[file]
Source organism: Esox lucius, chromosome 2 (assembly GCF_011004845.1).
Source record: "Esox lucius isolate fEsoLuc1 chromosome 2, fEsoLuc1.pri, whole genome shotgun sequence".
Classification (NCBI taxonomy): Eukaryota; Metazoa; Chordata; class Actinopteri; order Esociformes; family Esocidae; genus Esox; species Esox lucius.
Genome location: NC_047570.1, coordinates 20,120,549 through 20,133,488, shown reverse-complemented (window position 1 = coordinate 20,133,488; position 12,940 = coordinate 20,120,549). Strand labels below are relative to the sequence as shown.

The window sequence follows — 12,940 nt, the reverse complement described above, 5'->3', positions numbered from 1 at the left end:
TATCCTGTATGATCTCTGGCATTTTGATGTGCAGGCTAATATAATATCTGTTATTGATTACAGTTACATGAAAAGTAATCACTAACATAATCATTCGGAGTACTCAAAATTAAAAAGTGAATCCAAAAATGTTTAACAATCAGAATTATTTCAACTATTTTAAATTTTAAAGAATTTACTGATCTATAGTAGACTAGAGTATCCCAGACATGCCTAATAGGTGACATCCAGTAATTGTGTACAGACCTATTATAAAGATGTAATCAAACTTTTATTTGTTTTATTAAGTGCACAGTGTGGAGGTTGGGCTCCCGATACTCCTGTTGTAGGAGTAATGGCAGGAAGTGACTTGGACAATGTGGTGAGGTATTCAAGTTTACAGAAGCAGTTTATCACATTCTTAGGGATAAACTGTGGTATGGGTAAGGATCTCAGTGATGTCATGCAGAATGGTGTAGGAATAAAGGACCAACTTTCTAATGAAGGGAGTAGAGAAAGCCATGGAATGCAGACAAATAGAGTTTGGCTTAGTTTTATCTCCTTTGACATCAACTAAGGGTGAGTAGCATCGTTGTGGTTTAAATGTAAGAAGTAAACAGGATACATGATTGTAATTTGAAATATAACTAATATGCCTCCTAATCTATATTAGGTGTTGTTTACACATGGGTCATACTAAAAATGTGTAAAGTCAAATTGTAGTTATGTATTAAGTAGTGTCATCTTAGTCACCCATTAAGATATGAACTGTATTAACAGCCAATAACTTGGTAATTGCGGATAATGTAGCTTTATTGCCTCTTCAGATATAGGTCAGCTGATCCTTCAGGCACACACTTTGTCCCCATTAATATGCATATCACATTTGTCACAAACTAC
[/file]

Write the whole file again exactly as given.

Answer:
Source organism: Esox lucius, chromosome 2 (assembly GCF_011004845.1).
Source record: "Esox lucius isolate fEsoLuc1 chromosome 2, fEsoLuc1.pri, whole genome shotgun sequence".
Classification (NCBI taxonomy): Eukaryota; Metazoa; Chordata; class Actinopteri; order Esociformes; family Esocidae; genus Esox; species Esox lucius.
Genome location: NC_047570.1, coordinates 20,120,549 through 20,133,488, shown reverse-complemented (window position 1 = coordinate 20,133,488; position 12,940 = coordinate 20,120,549). Strand labels below are relative to the sequence as shown.

The window sequence follows — 12,940 nt, the reverse complement described above, 5'->3', positions numbered from 1 at the left end:
TATCCTGTATGATCTCTGGCATTTTGATGTGCAGGCTAATATAATATCTGTTATTGATTACAGTTACATGAAAAGTAATCACTAACATAATCATTCGGAGTACTCAAAATTAAAAAGTGAATCCAAAAATGTTTAACAATCAGAATTATTTCAACTATTTTAAATTTTAAAGAATTTACTGATCTATAGTAGACTAGAGTATCCCAGACATGCCTAATAGGTGACATCCAGTAATTGTGTACAGACCTATTATAAAGATGTAATCAAACTTTTATTTGTTTTATTAAGTGCACAGTGTGGAGGTTGGGCTCCCGATACTCCTGTTGTAGGAGTAATGGCAGGAAGTGACTTGGACAATGTGGTGAGGTATTCAAGTTTACAGAAGCAGTTTATCACATTCTTAGGGATAAACTGTGGTATGGGTAAGGATCTCAGTGATGTCATGCAGAATGGTGTAGGAATAAAGGACCAACTTTCTAATGAAGGGAGTAGAGAAAGCCATGGAATGCAGACAAATAGAGTTTGGCTTAGTTTTATCTCCTTTGACATCAACTAAGGGTGAGTAGCATCGTTGTGGTTTAAATGTAAGAAGTAAACAGGATACATGATTGTAATTTGAAATATAACTAATATGCCTCCTAATCTATATTAGGTGTTGTTTACACATGGGTCATACTAAAAATGTGTAAAGTCAAATTGTAGTTATGTATTAAGTAGTGTCATCTTAGTCACCCATTAAGATATGAACTGTATTAACAGCCAATAACTTGGTAATTGCGGATAATGTAGCTTTATTGCCTCTTCAGATATAGGTCAGCTGATCCTTCAGGCACACACTTTGTCCCCATTAATATGCATATCACATTTGTCACAAACTAC